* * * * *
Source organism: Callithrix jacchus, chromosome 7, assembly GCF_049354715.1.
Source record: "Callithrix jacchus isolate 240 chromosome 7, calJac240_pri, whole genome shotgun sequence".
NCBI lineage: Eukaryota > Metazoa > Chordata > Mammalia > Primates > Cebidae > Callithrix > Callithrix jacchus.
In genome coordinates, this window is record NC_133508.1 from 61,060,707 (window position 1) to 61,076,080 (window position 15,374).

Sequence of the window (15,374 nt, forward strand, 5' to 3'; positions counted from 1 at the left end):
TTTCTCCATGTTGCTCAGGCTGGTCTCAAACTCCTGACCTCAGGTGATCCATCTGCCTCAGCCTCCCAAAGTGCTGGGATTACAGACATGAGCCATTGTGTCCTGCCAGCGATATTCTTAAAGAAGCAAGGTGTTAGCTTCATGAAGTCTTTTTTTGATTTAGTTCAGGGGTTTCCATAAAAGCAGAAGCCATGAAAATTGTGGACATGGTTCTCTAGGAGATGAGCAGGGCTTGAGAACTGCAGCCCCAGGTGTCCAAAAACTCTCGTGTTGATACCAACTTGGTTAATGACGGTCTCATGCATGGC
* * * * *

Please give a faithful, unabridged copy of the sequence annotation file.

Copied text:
Source organism: Callithrix jacchus, chromosome 7, assembly GCF_049354715.1.
Source record: "Callithrix jacchus isolate 240 chromosome 7, calJac240_pri, whole genome shotgun sequence".
NCBI lineage: Eukaryota > Metazoa > Chordata > Mammalia > Primates > Cebidae > Callithrix > Callithrix jacchus.
In genome coordinates, this window is record NC_133508.1 from 61,060,707 (window position 1) to 61,076,080 (window position 15,374).

Sequence of the window (15,374 nt, forward strand, 5' to 3'; positions counted from 1 at the left end):
TTTCTCCATGTTGCTCAGGCTGGTCTCAAACTCCTGACCTCAGGTGATCCATCTGCCTCAGCCTCCCAAAGTGCTGGGATTACAGACATGAGCCATTGTGTCCTGCCAGCGATATTCTTAAAGAAGCAAGGTGTTAGCTTCATGAAGTCTTTTTTTGATTTAGTTCAGGGGTTTCCATAAAAGCAGAAGCCATGAAAATTGTGGACATGGTTCTCTAGGAGATGAGCAGGGCTTGAGAACTGCAGCCCCAGGTGTCCAAAAACTCTCGTGTTGATACCAACTTGGTTAATGACGGTCTCATGCATGGC